In Shetland, the reaction to the loss of the whole crew was stunned disbelief, followed by numbed shock and huge sadness at the cruel outcome of events. My father was home in Whalsay on leave at the time, and many years later he told me that the first news of the Giralda’s abandonment and sinking travelled to Whalsay very quickly but, “With men like Tammie Williamson and Bobby Bruce aboard, we never doubted that they wouldn’t easily make the land. When the terrible news came, we just couldn’t believe it, or understand how it could happen”.
The disaster left 12 orphans in Whalsay, three in Gluss and one in Sandwick. A cruel and poignant irony was added to the community’s pain when it became known that Donald Farquhar’s widow had given birth to a son the day after the tragedy. The bodies of Captain Erasmusson and chief officer Goudie were taken to Edinburgh – where they had lived – for burial, and that of chief engineer Cordiner to Aberdeen. Tammy Williamson and Robert Bruce were brought home to Whalsay for burial, their funeral procession half a mile long. On Sunday 4th February the remaining 18 men were buried alongside each other in a single long grave in St Olaf’s cemetery in Kirkwall, each with a headstone. Christian Salvesen & Co later erected a memorial to the crew.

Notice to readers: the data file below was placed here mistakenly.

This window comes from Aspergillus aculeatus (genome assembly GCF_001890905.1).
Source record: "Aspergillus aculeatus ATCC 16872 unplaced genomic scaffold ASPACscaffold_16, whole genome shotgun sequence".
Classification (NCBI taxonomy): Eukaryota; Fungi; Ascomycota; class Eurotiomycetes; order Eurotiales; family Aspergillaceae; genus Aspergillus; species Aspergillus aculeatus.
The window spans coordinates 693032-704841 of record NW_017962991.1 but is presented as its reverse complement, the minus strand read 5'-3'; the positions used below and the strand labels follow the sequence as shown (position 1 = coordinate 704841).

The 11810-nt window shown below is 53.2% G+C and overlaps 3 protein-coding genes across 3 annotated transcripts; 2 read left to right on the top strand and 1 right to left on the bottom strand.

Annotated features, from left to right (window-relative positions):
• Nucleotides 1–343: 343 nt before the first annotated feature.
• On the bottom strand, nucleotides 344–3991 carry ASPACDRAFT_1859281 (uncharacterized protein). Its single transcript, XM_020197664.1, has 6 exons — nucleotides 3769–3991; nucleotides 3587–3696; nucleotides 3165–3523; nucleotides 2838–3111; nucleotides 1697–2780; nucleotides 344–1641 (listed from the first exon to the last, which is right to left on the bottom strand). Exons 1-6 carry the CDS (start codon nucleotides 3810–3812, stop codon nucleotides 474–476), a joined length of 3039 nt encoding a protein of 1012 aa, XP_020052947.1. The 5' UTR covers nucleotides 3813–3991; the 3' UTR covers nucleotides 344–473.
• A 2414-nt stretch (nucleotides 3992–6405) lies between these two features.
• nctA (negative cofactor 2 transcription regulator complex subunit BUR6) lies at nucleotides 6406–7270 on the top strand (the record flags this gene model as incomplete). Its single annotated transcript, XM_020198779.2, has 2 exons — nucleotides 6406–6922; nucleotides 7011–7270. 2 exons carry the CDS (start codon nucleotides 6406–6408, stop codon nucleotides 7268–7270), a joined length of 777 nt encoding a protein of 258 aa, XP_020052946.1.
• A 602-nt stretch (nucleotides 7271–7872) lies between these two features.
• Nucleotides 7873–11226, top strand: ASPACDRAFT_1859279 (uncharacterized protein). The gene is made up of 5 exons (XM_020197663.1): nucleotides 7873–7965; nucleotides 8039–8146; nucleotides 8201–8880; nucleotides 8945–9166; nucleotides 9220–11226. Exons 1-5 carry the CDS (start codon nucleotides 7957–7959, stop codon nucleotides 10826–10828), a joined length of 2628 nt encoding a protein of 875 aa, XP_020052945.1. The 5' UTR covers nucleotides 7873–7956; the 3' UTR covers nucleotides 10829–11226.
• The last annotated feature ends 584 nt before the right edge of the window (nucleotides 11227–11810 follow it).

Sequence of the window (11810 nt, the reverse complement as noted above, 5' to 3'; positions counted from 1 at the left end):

The loss of the Giralda’s crew as a result of enemy action was in a sense Shetland’s big wake-up call to the horrors of wartime; the first and the worst bad day for the community over the whole conflict. There were many more days of mourning and grief to come over the next five years before Japan surrendered, by which time 346 serving Shetlanders and 13 civilians had lost their lives. Tomorrow in St Olaf’s cemetery a service of remembrance will be held at the memorial for the Giralda’s crew, with solemn laments on the bagpipes, wreaths laid and the Last Post sounded. It’s absolutely right that they – and all of the others – should never be forgotten.
With thanks to Peter H Williamson, Isle of Wight, for detailed information.